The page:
Today is The Irishman's premiere on Netflix , we have seen it on the big screen and has everything to beat Rome .
Still from the trailer of the movie 'The Irishman'. / Photo: youtube.com/netflix
LatinAmerican Post | Marcela Peñaloza
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Leer en español: ¿Netflix conseguirá conquistar los Oscar con The Irishman?
So far there are three ways to see The Irishman: at film festivals and in selected movie theaters. Now, the third option is available: Netflix platform. We have had the opportunity to see it on the big screen and it definitely has everything to overcome the achievements of Rome (Alfonso Cuarón, 2018), although Variety magazine thinks differently, because for them The Irishman has reduced options to achieve it, we tell you why.
The personal damage of mafia
Martin Scorsese (Gangs of New York, The Wolf of Wall Street) is neither the first nor the last to portray the theme of the big screen mafia on the screen, nor is it for him the first time. However, there is something different in The Irishman, the mafia is just a pretext to reflect on how decisions are made in life and the consequences of them. So, it is not only about the corrupting power of the mafia, its violence, its social impact, how a criminal empire was built, or a war between the mafias with its complex codes. This tape is about the ability of mafia to destroy the lives of those who are part of it, it is a personal vision and therefore, it is the recount of a life.
There is maturity in every sense, Scorsese shows one of his most complete and complex works, the adaptation of Charles Brandt's story is transversal over several decades and it is here that he has a good argument that reinforces his statements against Marvel: the use of technology to rejuvenate the main actors, but without this turning away from the truly essential, something difficult to achieve in Hollywood now.
Despite the seriousness of the story, the director does not lose his sense of humor and intelligently addresses relevant issues of American history such as the Bay of Pigs invasion in Cuba, the Kennedys and even the famous case of union leader Jimmy Hoffa. As expected and true to his style, Scorsese takes his time to take the viewer at his own pace and gradually explain what is necessary, which explains the duration of the film: 209 minutes.
Old Hollywood Acquaintances
Robert De Niro (Taxi Driver, Casino), Joe Pesci (Goodfellas, Casino) and Al Pacino (The Godfather, Scent of a Woman) compose the main casting of a story that is told over several decades and thanks to the technology, used to rejuvenate them, achieves dynamism with the Scorsese seal. Like other films of the director there is a tendency, almost obsessive, to explain in detail the story. Given the wave of characters, some real and other fictional, Scorsese explains the relationship between them and other data that seem irrelevant, until they connect as a clock mechanism to make the story more complex.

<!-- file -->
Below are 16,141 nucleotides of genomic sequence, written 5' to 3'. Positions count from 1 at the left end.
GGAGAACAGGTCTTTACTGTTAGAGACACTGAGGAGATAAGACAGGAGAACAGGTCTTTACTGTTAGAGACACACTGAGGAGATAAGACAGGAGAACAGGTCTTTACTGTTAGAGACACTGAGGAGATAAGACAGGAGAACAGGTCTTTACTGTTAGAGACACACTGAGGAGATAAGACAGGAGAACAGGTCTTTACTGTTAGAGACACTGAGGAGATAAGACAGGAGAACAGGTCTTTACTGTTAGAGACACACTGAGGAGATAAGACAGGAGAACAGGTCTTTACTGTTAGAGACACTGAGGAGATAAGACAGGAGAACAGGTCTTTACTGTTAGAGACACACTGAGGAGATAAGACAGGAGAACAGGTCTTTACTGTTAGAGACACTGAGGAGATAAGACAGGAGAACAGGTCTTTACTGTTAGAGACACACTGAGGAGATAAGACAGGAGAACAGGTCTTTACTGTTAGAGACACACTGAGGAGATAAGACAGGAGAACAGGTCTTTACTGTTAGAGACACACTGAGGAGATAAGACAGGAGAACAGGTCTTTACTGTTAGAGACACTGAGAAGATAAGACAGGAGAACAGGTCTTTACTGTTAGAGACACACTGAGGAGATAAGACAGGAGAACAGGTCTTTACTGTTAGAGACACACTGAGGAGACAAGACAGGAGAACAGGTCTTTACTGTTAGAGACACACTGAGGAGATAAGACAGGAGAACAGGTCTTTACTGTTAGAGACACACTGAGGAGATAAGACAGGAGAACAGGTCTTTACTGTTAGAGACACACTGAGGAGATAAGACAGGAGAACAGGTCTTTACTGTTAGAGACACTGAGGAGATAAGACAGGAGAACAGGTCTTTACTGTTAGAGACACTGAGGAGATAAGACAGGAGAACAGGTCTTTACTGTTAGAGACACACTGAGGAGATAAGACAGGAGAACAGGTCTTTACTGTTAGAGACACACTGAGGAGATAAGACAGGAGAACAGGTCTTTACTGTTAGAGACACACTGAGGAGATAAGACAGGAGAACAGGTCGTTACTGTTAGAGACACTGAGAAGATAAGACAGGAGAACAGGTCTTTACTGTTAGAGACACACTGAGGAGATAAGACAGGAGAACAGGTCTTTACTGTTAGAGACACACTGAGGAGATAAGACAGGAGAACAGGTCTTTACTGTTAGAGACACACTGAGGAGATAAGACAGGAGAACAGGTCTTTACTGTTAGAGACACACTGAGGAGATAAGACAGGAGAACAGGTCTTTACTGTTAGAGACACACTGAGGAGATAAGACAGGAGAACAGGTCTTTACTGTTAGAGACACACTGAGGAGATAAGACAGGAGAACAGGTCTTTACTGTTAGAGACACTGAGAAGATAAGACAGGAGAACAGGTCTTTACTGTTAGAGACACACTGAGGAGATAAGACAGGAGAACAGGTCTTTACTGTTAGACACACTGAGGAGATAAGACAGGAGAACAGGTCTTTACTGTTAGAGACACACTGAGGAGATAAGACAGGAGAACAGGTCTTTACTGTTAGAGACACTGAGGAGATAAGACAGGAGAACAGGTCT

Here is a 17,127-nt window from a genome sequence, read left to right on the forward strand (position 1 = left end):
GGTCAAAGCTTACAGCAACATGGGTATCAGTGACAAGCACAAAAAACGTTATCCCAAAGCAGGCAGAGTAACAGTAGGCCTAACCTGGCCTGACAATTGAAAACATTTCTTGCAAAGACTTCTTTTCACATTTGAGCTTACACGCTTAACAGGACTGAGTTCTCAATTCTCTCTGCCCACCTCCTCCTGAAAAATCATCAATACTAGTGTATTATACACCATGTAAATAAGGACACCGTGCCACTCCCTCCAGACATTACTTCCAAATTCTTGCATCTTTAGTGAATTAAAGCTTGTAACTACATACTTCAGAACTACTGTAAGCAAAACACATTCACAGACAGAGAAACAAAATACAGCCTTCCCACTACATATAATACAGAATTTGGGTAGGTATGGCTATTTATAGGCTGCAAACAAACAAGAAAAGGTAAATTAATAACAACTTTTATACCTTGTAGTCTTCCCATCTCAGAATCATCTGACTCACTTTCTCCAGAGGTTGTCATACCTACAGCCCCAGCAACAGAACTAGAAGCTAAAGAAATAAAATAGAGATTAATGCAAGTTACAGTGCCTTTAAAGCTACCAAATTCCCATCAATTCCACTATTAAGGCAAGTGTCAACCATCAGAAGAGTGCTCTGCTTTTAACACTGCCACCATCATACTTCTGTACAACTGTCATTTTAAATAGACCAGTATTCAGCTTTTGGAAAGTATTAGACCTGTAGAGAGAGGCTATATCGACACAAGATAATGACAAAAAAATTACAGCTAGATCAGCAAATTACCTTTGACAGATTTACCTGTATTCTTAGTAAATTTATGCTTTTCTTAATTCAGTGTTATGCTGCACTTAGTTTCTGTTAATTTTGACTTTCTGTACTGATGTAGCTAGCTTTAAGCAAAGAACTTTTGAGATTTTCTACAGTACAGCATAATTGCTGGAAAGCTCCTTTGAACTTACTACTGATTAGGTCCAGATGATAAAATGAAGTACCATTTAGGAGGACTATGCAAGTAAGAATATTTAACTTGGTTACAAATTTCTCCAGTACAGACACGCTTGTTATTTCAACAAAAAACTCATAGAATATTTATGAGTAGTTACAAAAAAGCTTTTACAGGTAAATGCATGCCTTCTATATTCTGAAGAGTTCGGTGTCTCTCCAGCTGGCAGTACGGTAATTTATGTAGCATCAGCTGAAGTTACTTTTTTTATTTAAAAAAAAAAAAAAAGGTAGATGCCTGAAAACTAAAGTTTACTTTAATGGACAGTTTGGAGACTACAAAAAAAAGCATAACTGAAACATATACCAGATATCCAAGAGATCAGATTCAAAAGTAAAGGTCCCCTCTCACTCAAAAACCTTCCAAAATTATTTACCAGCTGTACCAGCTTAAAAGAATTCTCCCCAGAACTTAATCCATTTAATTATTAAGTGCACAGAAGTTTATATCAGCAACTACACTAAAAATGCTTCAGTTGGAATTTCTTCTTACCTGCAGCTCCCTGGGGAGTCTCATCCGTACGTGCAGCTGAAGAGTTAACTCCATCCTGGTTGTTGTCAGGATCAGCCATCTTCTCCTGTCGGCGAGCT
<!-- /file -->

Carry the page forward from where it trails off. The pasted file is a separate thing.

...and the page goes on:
Forbes magazine describes Netflix's idea of venturing into this story as "a risky bet". It is not for less, before the frontal attack of Disney and other streaming platforms, Netflix must bet not only to create more content, but also to be of quality. This will allow him to generate prestige and fulfill one of his apparent obsessions: obtain an Oscar. For that, he invested at least $159 million dollars, according to IMDB, starting again a path he already lived this year with Rome, the Alfonso Cuarón film.
The newspaper El País affirmed that Steven Spielberg campaigned against the Cuarón film, in an open battle against streaming, especially against Netflix. Rome met the minimum requirements to compete for the Oscar, won 3 awards, including Best Foreign Film, but lost the main: Best film, against Green Book, the favorite of Spielberg. If Netflix learned something from that experience, it can be seen in a few months, despite this, the reality is that The Irishman has its own merits and an exceptional cast to overcome Rome.
In addition to the dislike of some Hollywood sectors to streaming, Scorsese's recent statements against superhero movies are added, particularly against the one produced by Marvel. Variety magazine says that by disregarding the superhero cinema, the director of The Irishman has won the discontent of the youngest and most revolutionary sector of the Academy, in a Hollywood that bets on the different and the diverse. His statements have not fallen well.
As if that were not enough, with the devastating success of Joker (Todd Phillips, 2019), premiered in traditional channels and with a Joaquin Phoenix aimed at harvesting prizes the competition becomes tougher. How far will it go?